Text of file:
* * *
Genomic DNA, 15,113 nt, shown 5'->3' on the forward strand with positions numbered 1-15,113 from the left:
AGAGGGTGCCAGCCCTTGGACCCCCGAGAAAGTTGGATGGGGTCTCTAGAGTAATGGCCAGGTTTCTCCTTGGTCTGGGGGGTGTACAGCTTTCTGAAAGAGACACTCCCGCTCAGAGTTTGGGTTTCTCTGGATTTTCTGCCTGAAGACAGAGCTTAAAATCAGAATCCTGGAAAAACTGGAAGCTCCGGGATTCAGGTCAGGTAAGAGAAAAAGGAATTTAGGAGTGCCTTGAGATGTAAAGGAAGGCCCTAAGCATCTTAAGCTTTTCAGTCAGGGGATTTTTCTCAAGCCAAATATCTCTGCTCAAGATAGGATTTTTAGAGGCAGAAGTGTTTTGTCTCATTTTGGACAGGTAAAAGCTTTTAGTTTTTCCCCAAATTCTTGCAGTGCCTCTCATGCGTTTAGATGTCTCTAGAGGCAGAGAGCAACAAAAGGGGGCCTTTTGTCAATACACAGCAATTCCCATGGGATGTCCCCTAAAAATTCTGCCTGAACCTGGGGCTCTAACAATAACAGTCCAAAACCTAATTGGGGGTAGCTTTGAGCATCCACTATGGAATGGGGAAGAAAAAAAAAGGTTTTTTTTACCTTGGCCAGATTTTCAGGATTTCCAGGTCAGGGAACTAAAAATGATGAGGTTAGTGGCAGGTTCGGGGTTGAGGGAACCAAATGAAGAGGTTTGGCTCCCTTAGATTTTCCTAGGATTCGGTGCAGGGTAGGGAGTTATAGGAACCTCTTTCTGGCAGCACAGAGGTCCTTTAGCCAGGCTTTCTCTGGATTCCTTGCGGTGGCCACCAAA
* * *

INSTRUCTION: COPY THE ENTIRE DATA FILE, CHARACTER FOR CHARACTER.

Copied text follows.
Genomic DNA, 15,113 nt, shown 5'->3' on the forward strand with positions numbered 1-15,113 from the left:
AGAGGGTGCCAGCCCTTGGACCCCCGAGAAAGTTGGATGGGGTCTCTAGAGTAATGGCCAGGTTTCTCCTTGGTCTGGGGGGTGTACAGCTTTCTGAAAGAGACACTCCCGCTCAGAGTTTGGGTTTCTCTGGATTTTCTGCCTGAAGACAGAGCTTAAAATCAGAATCCTGGAAAAACTGGAAGCTCCGGGATTCAGGTCAGGTAAGAGAAAAAGGAATTTAGGAGTGCCTTGAGATGTAAAGGAAGGCCCTAAGCATCTTAAGCTTTTCAGTCAGGGGATTTTTCTCAAGCCAAATATCTCTGCTCAAGATAGGATTTTTAGAGGCAGAAGTGTTTTGTCTCATTTTGGACAGGTAAAAGCTTTTAGTTTTTCCCCAAATTCTTGCAGTGCCTCTCATGCGTTTAGATGTCTCTAGAGGCAGAGAGCAACAAAAGGGGGCCTTTTGTCAATACACAGCAATTCCCATGGGATGTCCCCTAAAAATTCTGCCTGAACCTGGGGCTCTAACAATAACAGTCCAAAACCTAATTGGGGGTAGCTTTGAGCATCCACTATGGAATGGGGAAGAAAAAAAAAGGTTTTTTTTACCTTGGCCAGATTTTCAGGATTTCCAGGTCAGGGAACTAAAAATGATGAGGTTAGTGGCAGGTTCGGGGTTGAGGGAACCAAATGAAGAGGTTTGGCTCCCTTAGATTTTCCTAGGATTCGGTGCAGGGTAGGGAGTTATAGGAACCTCTTTCTGGCAGCACAGAGGTCCTTTAGCCAGGCTTTCTCTGGATTCCTTGCGGTGGCCACCAAA